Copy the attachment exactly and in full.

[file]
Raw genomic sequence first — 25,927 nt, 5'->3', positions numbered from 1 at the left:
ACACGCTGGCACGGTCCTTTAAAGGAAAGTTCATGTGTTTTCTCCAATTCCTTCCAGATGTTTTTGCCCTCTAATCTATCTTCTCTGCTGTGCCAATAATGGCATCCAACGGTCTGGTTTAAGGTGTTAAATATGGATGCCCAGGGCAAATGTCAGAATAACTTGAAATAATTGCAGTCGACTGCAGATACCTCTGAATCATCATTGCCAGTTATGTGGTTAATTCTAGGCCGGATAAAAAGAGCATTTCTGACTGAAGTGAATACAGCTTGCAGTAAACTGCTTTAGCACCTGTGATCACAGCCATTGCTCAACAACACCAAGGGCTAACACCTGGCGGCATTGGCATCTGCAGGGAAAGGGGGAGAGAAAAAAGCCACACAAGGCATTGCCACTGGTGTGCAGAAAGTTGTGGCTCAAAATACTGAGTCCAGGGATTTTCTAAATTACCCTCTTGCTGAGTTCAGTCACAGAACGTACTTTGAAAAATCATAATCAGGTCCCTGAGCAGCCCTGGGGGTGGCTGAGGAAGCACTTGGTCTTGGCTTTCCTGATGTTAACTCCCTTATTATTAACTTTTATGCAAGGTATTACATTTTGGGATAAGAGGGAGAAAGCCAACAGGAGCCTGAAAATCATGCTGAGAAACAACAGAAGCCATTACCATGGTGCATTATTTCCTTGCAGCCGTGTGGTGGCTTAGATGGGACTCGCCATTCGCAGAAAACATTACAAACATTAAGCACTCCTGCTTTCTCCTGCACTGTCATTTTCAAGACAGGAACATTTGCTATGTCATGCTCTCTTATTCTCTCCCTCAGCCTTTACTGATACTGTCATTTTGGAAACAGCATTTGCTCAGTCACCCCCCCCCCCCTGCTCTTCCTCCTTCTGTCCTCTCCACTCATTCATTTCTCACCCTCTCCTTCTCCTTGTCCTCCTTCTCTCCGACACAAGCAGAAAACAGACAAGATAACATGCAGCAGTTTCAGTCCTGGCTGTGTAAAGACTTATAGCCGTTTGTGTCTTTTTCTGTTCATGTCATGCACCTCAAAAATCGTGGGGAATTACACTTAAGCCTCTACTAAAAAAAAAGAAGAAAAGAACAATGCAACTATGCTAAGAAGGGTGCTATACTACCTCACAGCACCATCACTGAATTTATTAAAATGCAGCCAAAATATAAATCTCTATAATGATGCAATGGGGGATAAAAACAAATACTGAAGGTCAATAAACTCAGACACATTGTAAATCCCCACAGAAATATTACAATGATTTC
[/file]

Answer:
Raw genomic sequence first — 25,927 nt, 5'->3', positions numbered from 1 at the left:
ACACGCTGGCACGGTCCTTTAAAGGAAAGTTCATGTGTTTTCTCCAATTCCTTCCAGATGTTTTTGCCCTCTAATCTATCTTCTCTGCTGTGCCAATAATGGCATCCAACGGTCTGGTTTAAGGTGTTAAATATGGATGCCCAGGGCAAATGTCAGAATAACTTGAAATAATTGCAGTCGACTGCAGATACCTCTGAATCATCATTGCCAGTTATGTGGTTAATTCTAGGCCGGATAAAAAGAGCATTTCTGACTGAAGTGAATACAGCTTGCAGTAAACTGCTTTAGCACCTGTGATCACAGCCATTGCTCAACAACACCAAGGGCTAACACCTGGCGGCATTGGCATCTGCAGGGAAAGGGGGAGAGAAAAAAGCCACACAAGGCATTGCCACTGGTGTGCAGAAAGTTGTGGCTCAAAATACTGAGTCCAGGGATTTTCTAAATTACCCTCTTGCTGAGTTCAGTCACAGAACGTACTTTGAAAAATCATAATCAGGTCCCTGAGCAGCCCTGGGGGTGGCTGAGGAAGCACTTGGTCTTGGCTTTCCTGATGTTAACTCCCTTATTATTAACTTTTATGCAAGGTATTACATTTTGGGATAAGAGGGAGAAAGCCAACAGGAGCCTGAAAATCATGCTGAGAAACAACAGAAGCCATTACCATGGTGCATTATTTCCTTGCAGCCGTGTGGTGGCTTAGATGGGACTCGCCATTCGCAGAAAACATTACAAACATTAAGCACTCCTGCTTTCTCCTGCACTGTCATTTTCAAGACAGGAACATTTGCTATGTCATGCTCTCTTATTCTCTCCCTCAGCCTTTACTGATACTGTCATTTTGGAAACAGCATTTGCTCAGTCACCCCCCCCCCCCTGCTCTTCCTCCTTCTGTCCTCTCCACTCATTCATTTCTCACCCTCTCCTTCTCCTTGTCCTCCTTCTCTCCGACACAAGCAGAAAACAGACAAGATAACATGCAGCAGTTTCAGTCCTGGCTGTGTAAAGACTTATAGCCGTTTGTGTCTTTTTCTGTTCATGTCATGCACCTCAAAAATCGTGGGGAATTACACTTAAGCCTCTACTAAAAAAAAAGAAGAAAAGAACAATGCAACTATGCTAAGAAGGGTGCTATACTACCTCACAGCACCATCACTGAATTTATTAAAATGCAGCCAAAATATAAATCTCTATAATGATGCAATGGGGGATAAAAACAAATACTGAAGGTCAATAAACTCAGACACATTGTAAATCCCCACAGAAATATTACAATGATTTC